Flexible Monetary Policy to Curb Inflation, Foster Macroeconomic Stability

2:16:23 PM | 28/8/2019

On August 20, the People's Bank of China (PBOC) lowered yuan value for a straight seventh day to a one-year low versus the US dollar, to 6,7671 yuan for one dollar. Following this move, the Chinese yuan on the international market fell by 0.7% before it recovered.

The Chinese currency lost about 8% in the last three months. PBOC - the central bank of China - previously alluded to its willingness to accept weaker domestic currency. A weakening currency may help China export more goods because they will be cheaper if they are traded in U.S. dollars to offset losses caused by tariffs imposed by the United States. This will therefore boost GDP growth, which expanded at the lowest pace in two years in the second quarter.

The move is also seen as China's “hole card” in the escalating trade war with the United States. However, the most vulnerable subject is trade partners from which it has big surplus, including Vietnam.

According to the Ministry of Industry and Trade, Vietnam’s exports, particularly agricultural merchandise, sank to a record low. Its July vegetable export tumbled 44.2% to US$144.2 million. In the first seven months ending July 31, agricultural exports to China fell 8.1% year on year to US$1.6 billion.

In trade relations with China, Vietnam always takes a trade deficit. The further yuan devaluation will widen its trade deficit with China. From January to July of 2019, Vietnam witnessed a trade deficit of US$19 billion with China, an increase of US$4.5 billion over the same period of 2018. Last year, the deficit was US$29 billion. Not only competing with each other in bilateral trade relations, Chinese goods also put significant pressures on Vietnam’s merchandise in the world market.

China's currency devaluation does not cause a significant impact on the United States but it exerts adverse impacts on many other countries, especially exporters such as Japan, Germany, South Kore, and Vietnam. And, this will affect Vietnam's economic growth in the medium term, said Mr. Le Xuan Nghia, member of the National Monetary and Financial Policy Advisory Council.

Vietnam is also posed to another threat: It was added to the watch list of currency manipulating countries from May 2019 by the United States. The question now is whether Vietnam should devalue its currency or not?

At the regular meeting of the National Monetary and Financial Policy Advisory Council for the second quarter of 2019, Deputy Governor of the State Bank of Vietnam (SBV) Nguyen Thi Hong said that the SBV worked with the U.S. Department of the Treasury on the latter’s expansion of the watch list that included Vietnam. The SBV affirmed that Vietnam’s monetary policy is aimed to control inflation, foster macroeconomic stability, support reasonable growth, manage flexible exchange rates in line with market developments and Vietnam’s specific characteristics, not to create international competitive advantages. In the past months, Vietnam has kept exchanging and providing necessary information to the US to clarify its operational direction, macroeconomic situation, current account developments, trade and investment in Vietnam for America.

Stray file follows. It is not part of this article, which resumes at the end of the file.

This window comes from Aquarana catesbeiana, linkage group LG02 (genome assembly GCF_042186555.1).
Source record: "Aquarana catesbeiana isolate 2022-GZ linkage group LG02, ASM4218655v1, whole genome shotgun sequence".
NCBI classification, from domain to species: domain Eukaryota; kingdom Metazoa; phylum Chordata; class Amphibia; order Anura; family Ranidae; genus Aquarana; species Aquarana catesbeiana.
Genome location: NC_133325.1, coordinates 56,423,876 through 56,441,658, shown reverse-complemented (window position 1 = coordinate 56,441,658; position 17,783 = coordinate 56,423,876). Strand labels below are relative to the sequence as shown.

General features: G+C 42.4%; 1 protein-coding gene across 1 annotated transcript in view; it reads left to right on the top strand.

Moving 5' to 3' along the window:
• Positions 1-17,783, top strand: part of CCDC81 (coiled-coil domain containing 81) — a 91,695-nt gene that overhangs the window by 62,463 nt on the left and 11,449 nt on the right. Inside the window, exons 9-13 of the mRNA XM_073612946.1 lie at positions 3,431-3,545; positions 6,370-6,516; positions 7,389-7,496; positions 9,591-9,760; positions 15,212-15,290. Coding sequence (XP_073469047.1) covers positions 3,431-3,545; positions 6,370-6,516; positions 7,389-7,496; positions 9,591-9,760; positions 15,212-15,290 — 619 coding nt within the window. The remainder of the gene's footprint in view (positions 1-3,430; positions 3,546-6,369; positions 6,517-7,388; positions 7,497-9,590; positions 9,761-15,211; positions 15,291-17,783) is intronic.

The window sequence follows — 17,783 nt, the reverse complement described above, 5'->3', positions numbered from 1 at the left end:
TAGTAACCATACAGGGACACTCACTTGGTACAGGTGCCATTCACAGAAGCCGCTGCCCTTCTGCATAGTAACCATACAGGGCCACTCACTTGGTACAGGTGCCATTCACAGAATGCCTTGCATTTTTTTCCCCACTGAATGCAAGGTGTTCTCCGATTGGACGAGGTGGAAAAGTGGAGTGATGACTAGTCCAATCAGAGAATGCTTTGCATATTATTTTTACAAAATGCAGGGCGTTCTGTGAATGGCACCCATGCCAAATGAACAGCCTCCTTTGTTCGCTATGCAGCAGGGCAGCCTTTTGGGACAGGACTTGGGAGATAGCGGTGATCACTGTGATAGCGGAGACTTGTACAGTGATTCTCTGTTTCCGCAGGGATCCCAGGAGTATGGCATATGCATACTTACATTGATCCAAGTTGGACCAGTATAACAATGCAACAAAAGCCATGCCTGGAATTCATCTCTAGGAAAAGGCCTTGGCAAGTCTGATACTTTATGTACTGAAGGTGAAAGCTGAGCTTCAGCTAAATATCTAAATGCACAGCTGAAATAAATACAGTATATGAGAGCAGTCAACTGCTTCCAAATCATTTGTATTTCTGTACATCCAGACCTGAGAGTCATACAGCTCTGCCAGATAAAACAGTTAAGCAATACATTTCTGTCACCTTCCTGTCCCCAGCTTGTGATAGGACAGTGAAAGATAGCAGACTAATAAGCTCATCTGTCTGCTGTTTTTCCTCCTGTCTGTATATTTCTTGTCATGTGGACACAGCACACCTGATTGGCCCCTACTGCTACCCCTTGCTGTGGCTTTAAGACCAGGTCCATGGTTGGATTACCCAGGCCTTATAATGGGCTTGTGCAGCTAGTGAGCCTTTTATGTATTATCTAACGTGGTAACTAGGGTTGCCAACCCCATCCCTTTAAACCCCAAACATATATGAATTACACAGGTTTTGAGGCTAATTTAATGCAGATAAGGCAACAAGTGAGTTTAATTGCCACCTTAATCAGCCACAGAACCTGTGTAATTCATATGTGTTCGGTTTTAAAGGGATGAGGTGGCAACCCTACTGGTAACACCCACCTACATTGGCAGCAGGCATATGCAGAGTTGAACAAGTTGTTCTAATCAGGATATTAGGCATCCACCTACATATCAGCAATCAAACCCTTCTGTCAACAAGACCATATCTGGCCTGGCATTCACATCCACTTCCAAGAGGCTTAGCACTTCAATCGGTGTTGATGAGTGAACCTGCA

According to Mr. Nghia, currency devaluation means racing to print more money to steal from neighbors and when it is played back by its opponent, a real currency war will take shape. He warned that monetary policy is the most important, not try to squeeze or try to loosen too much. A tightening monetary policy will harm the real estate market and hurt banks first because most loans are secured by real estate. So, at this point of time, it is necessary to have a relatively harmonized policy for markets to maintain trade investment in Vietnam, ensure inflation mentality and give businesses confidence in long-term investment.

Vietnam's commitment to exchange rate stability is built on low inflation, low interest rate, export recovery and higher economic growth. But like the rest of the world, it could not imagine that China would devalue the yuan this much. On August 20, the State Bank of Vietnam made a double adjustment: Raising the interbank exchange rate between VND and USD from 21,673 to 21,890 (or revising it up by 1%) and widening the exchange rate band from +/- 2% to +/- 3%.

The SBV explained that this decision aimed “to actively lead the market, anticipate adverse impacts of the likelihood that the U.S. Federal Reserve will adjust interest rates in the coming time” and stated that “the exchange rate of Vietnamese dong has enough room to be flexible before unfavorable developments in international and domestic markets, not only from now until the end of the year but also in the first months of 2019, so as to build up the resilience for the forex market and ensure the competitiveness of Vietnamese goods.”

As a currency war is just around the corner, experts recommended that the Government pick up the pace of improving institutions and policies, reforming administrative procedures, improving the business environment, promoting technology and innovation, resisting corruption, reducing administrative costs, and shortening production and business time. For businesses, the best way to stabilize business operations, especially export performance, is to diversify markets, use technology and digitalization measures to adapt to and prepare financial resources for potential hardships in the long run.

Nguyen Thanh